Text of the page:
The Telegraph
Saturday , August 9 , 2014
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Obama hears wail, sends bombers
Air raids near Iraq oil hub

peace winner’s reluctant war

Aug. 8: Barack Obama, the President who won the Peace Nobel in 2009, was compelled today to send warplanes to bomb militants marching on Iraq’s Kurdish capital where minorities have taken shelter and the US has much at stake.

“Earlier this week, one Iraqi in the area cried to the world, ‘There is no one coming to help’,” Obama told Americans in a television address. “Well, today America is coming to help.”

“We can act carefully and responsibly to prevent a potential act of genocide,” Obama said, returning the US to a direct combat role in Iraq for the first time since the American pullout in 2011.

Islamic State fighters, who have beheaded and crucified captives in their drive to eradicate non-believers, have advanced to within a half hour’s drive of Arbil, the prosperous capital of Iraq’s Kurdish region and a hub for US oil companies, diplomats and military advisers.

Arbil became an oil boomtown when the rest of Iraq was often too dangerous for foreign staff. US oil majors Exxon Mobil and Chevron have evacuated expatriate staff from Iraqi Kurdistan.

A Pentagon spokesperson said two F/A-18 aircraft from an aircraft carrier in the Gulf had dropped laser-guided 500-pound bombs on a mobile artillery piece used by the fighters to shell Kurdish forces defending Arbil.

Obama said he authorised the strikes to protect Americans and safeguard thousands of Christians and members of other religious minorities who have fled for their lives.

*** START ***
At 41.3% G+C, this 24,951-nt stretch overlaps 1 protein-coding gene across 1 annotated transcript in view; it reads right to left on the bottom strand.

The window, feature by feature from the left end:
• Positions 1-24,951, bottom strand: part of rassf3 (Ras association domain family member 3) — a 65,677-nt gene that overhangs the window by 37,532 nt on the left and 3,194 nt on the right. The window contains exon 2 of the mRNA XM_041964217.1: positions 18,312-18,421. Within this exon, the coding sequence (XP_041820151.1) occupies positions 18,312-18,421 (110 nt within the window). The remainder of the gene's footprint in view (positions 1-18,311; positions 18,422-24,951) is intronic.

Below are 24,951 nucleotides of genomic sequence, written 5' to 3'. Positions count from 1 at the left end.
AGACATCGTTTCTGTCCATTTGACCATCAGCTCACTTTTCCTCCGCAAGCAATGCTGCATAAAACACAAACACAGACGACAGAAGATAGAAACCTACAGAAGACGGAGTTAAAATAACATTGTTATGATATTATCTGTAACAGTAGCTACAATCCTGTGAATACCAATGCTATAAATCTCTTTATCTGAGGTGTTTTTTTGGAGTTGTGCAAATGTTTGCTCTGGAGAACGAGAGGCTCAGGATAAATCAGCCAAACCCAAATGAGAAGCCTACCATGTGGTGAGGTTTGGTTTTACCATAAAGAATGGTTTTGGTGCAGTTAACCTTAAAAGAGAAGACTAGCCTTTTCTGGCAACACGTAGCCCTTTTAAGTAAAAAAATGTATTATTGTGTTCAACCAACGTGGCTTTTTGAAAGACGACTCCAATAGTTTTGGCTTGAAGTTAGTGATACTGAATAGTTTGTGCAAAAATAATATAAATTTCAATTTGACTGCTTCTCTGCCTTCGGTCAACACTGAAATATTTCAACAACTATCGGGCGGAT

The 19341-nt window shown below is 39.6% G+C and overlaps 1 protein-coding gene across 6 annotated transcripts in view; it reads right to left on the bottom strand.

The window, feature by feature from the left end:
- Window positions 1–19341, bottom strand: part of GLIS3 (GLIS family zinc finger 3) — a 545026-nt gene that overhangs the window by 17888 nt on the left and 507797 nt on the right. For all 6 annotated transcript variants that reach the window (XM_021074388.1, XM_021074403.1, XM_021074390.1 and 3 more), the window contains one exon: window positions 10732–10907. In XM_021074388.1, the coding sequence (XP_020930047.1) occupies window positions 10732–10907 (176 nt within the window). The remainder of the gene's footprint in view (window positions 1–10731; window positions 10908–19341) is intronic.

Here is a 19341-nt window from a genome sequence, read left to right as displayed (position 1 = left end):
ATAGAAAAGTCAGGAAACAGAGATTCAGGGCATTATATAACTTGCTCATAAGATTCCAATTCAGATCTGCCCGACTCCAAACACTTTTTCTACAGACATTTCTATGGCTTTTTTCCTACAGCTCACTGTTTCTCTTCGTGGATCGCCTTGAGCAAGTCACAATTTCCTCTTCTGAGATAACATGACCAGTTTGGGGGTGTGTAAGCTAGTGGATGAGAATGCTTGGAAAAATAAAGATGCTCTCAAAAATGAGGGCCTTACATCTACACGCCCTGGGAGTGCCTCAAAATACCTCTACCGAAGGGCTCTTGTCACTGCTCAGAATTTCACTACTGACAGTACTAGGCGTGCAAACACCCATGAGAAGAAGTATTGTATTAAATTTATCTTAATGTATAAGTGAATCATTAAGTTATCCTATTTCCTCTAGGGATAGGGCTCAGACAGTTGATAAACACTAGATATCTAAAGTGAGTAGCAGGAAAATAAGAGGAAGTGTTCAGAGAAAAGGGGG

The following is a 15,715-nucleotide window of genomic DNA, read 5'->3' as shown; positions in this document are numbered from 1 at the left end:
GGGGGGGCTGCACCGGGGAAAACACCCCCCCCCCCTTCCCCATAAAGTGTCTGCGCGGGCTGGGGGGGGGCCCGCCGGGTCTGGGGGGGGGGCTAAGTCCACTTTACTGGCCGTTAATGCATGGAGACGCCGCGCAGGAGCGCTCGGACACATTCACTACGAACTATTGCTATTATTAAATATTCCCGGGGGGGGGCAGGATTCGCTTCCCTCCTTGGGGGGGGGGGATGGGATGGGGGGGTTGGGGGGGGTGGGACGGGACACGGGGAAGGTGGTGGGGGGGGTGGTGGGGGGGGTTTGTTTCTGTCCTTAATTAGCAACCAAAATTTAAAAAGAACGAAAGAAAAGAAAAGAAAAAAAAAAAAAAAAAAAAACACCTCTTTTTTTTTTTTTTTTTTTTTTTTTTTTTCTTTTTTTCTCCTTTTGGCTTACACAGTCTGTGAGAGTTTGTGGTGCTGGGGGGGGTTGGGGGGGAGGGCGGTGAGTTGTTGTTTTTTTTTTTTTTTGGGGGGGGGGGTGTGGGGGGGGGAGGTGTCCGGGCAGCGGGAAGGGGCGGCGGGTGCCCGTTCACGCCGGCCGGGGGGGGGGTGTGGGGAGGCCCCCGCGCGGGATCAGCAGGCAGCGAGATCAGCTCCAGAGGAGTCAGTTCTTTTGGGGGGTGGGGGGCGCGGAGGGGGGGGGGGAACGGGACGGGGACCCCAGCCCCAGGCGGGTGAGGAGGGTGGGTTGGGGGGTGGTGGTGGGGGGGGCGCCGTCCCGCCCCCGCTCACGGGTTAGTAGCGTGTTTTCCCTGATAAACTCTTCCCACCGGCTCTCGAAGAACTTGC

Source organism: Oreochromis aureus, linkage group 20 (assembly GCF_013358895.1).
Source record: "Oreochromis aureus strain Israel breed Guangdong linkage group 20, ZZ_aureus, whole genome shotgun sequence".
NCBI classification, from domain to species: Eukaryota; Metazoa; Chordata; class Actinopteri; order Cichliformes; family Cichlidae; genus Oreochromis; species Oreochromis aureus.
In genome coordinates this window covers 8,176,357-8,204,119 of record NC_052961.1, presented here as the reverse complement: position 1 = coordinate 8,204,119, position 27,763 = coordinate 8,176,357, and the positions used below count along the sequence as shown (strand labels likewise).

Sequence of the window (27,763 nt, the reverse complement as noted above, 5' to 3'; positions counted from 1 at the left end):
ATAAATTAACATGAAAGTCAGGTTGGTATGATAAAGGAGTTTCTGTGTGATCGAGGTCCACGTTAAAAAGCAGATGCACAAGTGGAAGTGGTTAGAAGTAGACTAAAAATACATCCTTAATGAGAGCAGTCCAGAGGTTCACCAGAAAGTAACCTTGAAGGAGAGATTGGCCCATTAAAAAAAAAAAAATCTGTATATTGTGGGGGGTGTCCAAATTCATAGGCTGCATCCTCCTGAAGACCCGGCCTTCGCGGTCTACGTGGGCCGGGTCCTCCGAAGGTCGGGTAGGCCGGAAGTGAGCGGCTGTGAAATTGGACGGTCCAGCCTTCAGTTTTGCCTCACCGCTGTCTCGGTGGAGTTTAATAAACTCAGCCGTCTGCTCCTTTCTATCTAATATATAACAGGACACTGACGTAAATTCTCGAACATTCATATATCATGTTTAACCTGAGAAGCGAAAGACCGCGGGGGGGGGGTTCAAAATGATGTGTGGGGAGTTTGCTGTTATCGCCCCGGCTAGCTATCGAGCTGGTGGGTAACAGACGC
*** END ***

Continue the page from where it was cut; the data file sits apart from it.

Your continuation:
The US dropped relief supplies to members of the ancient Yazidi sect, who are massed on a mountaintop seeking shelter from fighters who had ordered them to convert or die.

Yazidis, ethnic Kurds who practise an ancient faith related to Zoroastrianism, are among a handful of pre-Islamic minority groups who survived for centuries in northern Iraq. Islamic State fighters consider them “devil worshippers”.

Numerous Christian denominations have also lived in northern Iraq since long before the arrival of Islam.

Obama, who brought American troops home from Iraq to fulfil a campaign pledge, insisted he would not commit ground forces and had no intention of letting the US “get dragged into fighting another war in Iraq”.

Questions were quickly raised in Washington about whether selective US attacks on militant positions would be enough to shift the balance.

The Islamic State was defiant. A fighter said the US air strikes would have “no impact on us”. “The planes attack positions they think are strategic, but this is not how we operate. We are trained for guerrilla street war,” he said.

While the militants are not believed to have surface-to-air missiles, they do have machine guns that can hit planes flying at a low altitude. The militants had seized heavy weapons from Iraqi army troops who had abandoned their posts in June. The fighters are flush with cash looted from banks.

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